Twitch streamers reveal big pay bump from new “ad incentive” offers

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Many partner and affiliate-level Twitch streamers have received improved offers for running ads in the month of September 2022, signaling an overall bump in the payout for ads per hour.

Twitch started the ad incentives program in June 2022, giving some streamers improved rates of pay if they ran a certain amount of ads and streamed a certain number of hours. Recently, streamers were also offered increased revenue split from ads for running more of them.

Although this was a welcome change for broadcasters, some complained that the money offered wouldn’t justify the nuisance to viewers of increased ads during their streams.

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However, with September’s ad incentives now rolling out, it appears that at least for some streamers, the offers are more substantial.

Twitch increases ad incentive pay for streamers

Although it’s not known if the pay increase is widespread and across all regions, it’s certainly the case for a number of channel owners who have posted about it on social media.

Gothalion, a Destiny streamer with almost 1 million followers on Twitch, revealed that his September offer was over $20,000 for streaming 133 hours, with 3 minutes of ads per hour.

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And it’s not just big-name streamers with tens of thousands of viewers. Twitch partner ‘Duck’, who has just under 20,000 followers, said their new monthly ad incentive was “serious money.”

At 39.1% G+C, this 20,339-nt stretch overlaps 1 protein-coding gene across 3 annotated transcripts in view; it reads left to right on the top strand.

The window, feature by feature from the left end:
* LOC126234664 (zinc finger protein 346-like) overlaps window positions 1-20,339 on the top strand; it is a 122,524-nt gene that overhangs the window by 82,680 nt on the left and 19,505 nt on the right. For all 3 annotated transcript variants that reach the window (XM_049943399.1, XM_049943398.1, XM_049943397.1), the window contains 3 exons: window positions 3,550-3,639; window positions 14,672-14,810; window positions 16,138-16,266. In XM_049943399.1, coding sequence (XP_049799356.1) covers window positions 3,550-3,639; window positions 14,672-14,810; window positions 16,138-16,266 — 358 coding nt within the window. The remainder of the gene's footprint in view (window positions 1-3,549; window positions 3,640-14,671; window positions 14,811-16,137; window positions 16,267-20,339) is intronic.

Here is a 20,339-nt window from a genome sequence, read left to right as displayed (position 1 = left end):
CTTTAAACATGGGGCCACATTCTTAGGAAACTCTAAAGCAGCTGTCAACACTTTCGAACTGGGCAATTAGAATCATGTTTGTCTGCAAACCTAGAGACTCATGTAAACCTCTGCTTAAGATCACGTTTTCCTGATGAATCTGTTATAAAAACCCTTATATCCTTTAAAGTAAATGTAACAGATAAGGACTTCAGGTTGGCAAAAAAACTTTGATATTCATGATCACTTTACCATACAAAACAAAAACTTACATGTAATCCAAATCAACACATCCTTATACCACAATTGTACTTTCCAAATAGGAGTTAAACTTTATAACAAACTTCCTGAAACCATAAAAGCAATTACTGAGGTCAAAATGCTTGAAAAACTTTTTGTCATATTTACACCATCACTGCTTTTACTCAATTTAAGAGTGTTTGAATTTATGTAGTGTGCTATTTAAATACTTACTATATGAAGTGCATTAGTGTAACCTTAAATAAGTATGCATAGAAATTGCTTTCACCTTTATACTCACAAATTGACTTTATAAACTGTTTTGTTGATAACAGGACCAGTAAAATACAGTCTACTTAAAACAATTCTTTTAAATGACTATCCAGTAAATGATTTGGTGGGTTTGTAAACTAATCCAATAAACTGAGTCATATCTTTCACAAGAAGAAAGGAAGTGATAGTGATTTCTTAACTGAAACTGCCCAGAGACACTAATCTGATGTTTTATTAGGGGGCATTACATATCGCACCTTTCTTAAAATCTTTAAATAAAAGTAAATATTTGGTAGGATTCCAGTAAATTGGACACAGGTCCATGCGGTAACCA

Viewers notice increase in ads

Of course, on the other side of the equation are the viewers, who may now be subject to more ads as they watch their favorite streamers.

Some have already noticed an increase in how many ads are interrupting the content. Streamer Angelicaftw said that she would leave streams if served six “back to back” ads – to which fellow streamer Toni responded, “Twitch is actually playing streamers crazy well for once so I encourage people not to complain.”

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But, viewers are complaining nonetheless. ‘DisgruntldGamer’ on Twitter said the platform is “completely unwatchable” due to the ads, but isn’t mad at the creators themselves.

For some streamers, they have built up a rapport with their audience that ads are a part of the stream, and some fans will even make sure to turn off ad blockers to support them.

While the money on offer is great, one downside to the ad incentive program is that the ads are automatic – meaning they will run without the streamer’s control. This can be extra frustrating for viewers as they may run at a very crucial moment in the stream. No one wants the final 1v1 clutch situation spoiled by a 3-minute ad break.

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In another boost to streamers though, Twitch updated its rules on exclusivity in August, allowing partnered streamers to broadcast on other platforms too, with some limitations.